There is evidence that nearly a dozen officers committed nearly 100 acts of misconduct during the botched raid of Anjanette Young’s home in February 2019, leaders of the city agency responsible for investigating misconduct by members of the Chicago Police Department announced Thursday.
It took the Civilian Office of Police Accountability, known as COPA, 16 months to complete its investigation of what happened when seven officers raided Young’s home, handcuffing the naked social worker while ignoring her pleas that they were in the wrong home.
It is now up to Chicago Police Superintendent David Brown to determine whether the officers involved — who have been stripped of their police powers since December 2020 — will face discipline.
“COPA’s report describes significant deficiencies in [Chicago Police Department] policy and training regarding officers’ acquisition and execution of search warrants,” according to a statement from the agency. “Several deficiencies cited by COPA in its report were the subject of its prior public comments and recommendations to the superintendent.”
Once Brown reviews the agency’s report and “after involved officers have been served with resulting charges by the city’s Department of Law,” the findings will be released to the public, officials said.
“The raid of Ms. Young’s home was truly painful to watch,” said Chief Administrator Sydney Roberts, who said she assembled a 10-member team to examine the raid and the “critical Fourth Amendment issues” it raised.
That team interviewed more than 30 people, including a judge, an assistant state’s attorney and members of the Cook County Sheriff’s Department, officials said. The investigative record includes hundreds of pages of documents and hours of video, according to the agency.
The raid — and the Lightfoot administration’s handling of Young’s attempt to get video of the raid captured by officers’ body-worn cameras — created a furor that cost the city’s top lawyer, his deputy and the Law Department’s spokesperson their jobs and imperiled the mayor’s political standing. The raid was first reported by CBS2-TV.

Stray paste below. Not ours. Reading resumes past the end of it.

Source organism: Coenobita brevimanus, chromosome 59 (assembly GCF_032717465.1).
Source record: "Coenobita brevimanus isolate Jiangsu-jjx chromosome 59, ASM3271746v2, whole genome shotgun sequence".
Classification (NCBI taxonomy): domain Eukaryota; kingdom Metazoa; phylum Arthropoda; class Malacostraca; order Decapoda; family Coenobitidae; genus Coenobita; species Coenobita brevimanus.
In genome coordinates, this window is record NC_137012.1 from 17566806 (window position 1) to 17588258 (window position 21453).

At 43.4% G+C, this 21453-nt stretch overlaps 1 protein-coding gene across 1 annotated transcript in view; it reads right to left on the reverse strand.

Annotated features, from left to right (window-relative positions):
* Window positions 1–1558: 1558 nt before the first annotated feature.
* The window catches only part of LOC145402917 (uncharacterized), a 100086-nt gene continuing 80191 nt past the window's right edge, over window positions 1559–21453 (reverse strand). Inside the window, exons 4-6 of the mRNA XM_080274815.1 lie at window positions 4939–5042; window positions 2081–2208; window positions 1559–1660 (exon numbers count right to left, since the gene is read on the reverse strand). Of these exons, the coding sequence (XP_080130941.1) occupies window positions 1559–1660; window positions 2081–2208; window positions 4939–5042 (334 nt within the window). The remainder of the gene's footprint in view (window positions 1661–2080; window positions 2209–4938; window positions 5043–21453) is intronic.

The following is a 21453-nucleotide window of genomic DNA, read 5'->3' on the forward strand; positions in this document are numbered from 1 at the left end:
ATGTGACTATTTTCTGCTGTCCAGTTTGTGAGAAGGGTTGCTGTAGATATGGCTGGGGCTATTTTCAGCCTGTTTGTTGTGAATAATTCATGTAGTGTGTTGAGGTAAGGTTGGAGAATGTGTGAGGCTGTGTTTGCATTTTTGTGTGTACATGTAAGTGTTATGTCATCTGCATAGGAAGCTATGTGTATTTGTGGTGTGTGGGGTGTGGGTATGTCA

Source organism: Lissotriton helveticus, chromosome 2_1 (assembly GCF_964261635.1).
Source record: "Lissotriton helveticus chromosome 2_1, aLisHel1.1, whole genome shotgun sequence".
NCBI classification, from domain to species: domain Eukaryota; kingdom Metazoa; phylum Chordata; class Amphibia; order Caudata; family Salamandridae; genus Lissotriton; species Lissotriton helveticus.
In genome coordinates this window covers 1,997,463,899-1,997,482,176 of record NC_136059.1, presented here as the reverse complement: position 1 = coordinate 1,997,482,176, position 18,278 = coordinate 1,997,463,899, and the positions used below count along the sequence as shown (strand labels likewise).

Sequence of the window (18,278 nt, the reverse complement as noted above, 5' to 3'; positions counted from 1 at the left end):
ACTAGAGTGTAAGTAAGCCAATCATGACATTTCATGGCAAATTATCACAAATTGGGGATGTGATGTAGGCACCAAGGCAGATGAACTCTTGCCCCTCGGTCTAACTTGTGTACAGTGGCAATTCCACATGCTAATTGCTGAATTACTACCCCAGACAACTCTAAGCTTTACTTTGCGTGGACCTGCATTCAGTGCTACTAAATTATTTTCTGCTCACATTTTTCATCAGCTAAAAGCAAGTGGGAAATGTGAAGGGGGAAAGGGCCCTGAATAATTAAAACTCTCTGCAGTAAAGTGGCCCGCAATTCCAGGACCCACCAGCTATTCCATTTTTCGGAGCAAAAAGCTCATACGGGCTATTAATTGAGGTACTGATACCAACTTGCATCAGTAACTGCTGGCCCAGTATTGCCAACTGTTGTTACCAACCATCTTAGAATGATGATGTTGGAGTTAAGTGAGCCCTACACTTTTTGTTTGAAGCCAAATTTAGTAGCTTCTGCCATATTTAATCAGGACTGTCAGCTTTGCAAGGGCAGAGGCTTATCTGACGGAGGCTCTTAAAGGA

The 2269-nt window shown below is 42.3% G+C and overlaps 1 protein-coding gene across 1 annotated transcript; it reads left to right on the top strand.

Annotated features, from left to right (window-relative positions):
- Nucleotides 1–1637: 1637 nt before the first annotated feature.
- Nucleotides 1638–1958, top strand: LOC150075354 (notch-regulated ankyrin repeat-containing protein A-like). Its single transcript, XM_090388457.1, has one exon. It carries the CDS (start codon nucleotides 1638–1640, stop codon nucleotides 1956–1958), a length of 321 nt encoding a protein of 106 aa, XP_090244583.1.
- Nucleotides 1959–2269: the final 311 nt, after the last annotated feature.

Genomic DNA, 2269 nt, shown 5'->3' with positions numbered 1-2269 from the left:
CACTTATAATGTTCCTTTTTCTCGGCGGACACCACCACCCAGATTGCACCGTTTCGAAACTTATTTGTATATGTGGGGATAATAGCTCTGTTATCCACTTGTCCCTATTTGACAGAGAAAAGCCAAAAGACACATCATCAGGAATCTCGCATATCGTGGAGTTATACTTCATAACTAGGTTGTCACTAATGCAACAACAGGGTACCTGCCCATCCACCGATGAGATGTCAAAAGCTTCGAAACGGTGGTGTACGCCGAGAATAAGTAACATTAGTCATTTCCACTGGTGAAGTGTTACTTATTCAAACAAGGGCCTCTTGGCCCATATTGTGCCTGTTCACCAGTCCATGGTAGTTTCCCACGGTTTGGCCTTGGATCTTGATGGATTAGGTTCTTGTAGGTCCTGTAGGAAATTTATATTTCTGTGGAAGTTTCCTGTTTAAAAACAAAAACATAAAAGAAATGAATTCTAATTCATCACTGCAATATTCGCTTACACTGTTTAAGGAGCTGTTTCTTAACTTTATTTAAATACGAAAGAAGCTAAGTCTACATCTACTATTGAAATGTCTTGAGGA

Originally, Lightfoot was told that Young, 49, was left unclothed for 40 minutes.
An officer attempted to cover Young with a jacket within 31 seconds after police entered the home and 14 seconds later Young was covered “more fully with a blanket,” according to the agency’s investigation.
Young was allowed to get dressed 10 minutes later, and handcuffed again. In all, she was handcuffed for 17 minutes, according to COPA’s investigation.
A spokeswoman for Young and her attorney Keenan Saulter said the completion of the probe was long overdue.
“It should not have taken 16 months to conclude an investigation into what Ms. Young clearly described in multiple public forums since the time that she began speaking publicly regarding this gross violation of her rights and [Chicago Police Department misconduct,” said spokeswoman Simone Jackson.
In addition, it does not matter that Young was given first a jacket and then a blanket before being allowed to get dressed, Jackson said.
“It’s important to note that during that time, her naked body was still exposed,” Jackson said.
During the agency’s probe, officials sent three letters to Chicago Police Department officials “highlighting concerns about its Fourth Amendment training and search warrant acquisition and execution policies.”
The agency also urged the police department to address “the unacceptable diffusion of responsibility” for obtaining and executing search warrants, officials said.
The conclusion of the probe by COPA ends one of three examinations of what happened to Young. Also investigating is Chicago Inspector General Joseph Ferguson, and Lightfoot tapped retired Judge Ann Claire Williams and the law firm Jones Day to conduct an outside investigation into the raid and the conduct of the mayor’s office, the city’s Law Department and the police department.
There is no timeline for either ongoing probe to conclude.
Although Lightfoot announced a series of changes on March 3 to the way the Chicago Police Department handles search warrants in the wake of the outcry over the raid on Young’s house, no changes have been implemented.
Attorney General Kwame Raoul said the changes proposed by the mayor were insufficent.
A measure backed by several aldermen, including five Black female members of the City Council, includes an outright ban on no-knock warrants and requires officers to use “tactics that are the least intrusive to people’s home, property and person and least harmful to people’s physical and emotional health” while tracking warrants.
That proposal, which is also supported by Young, has yet to get a hearing in the City Council.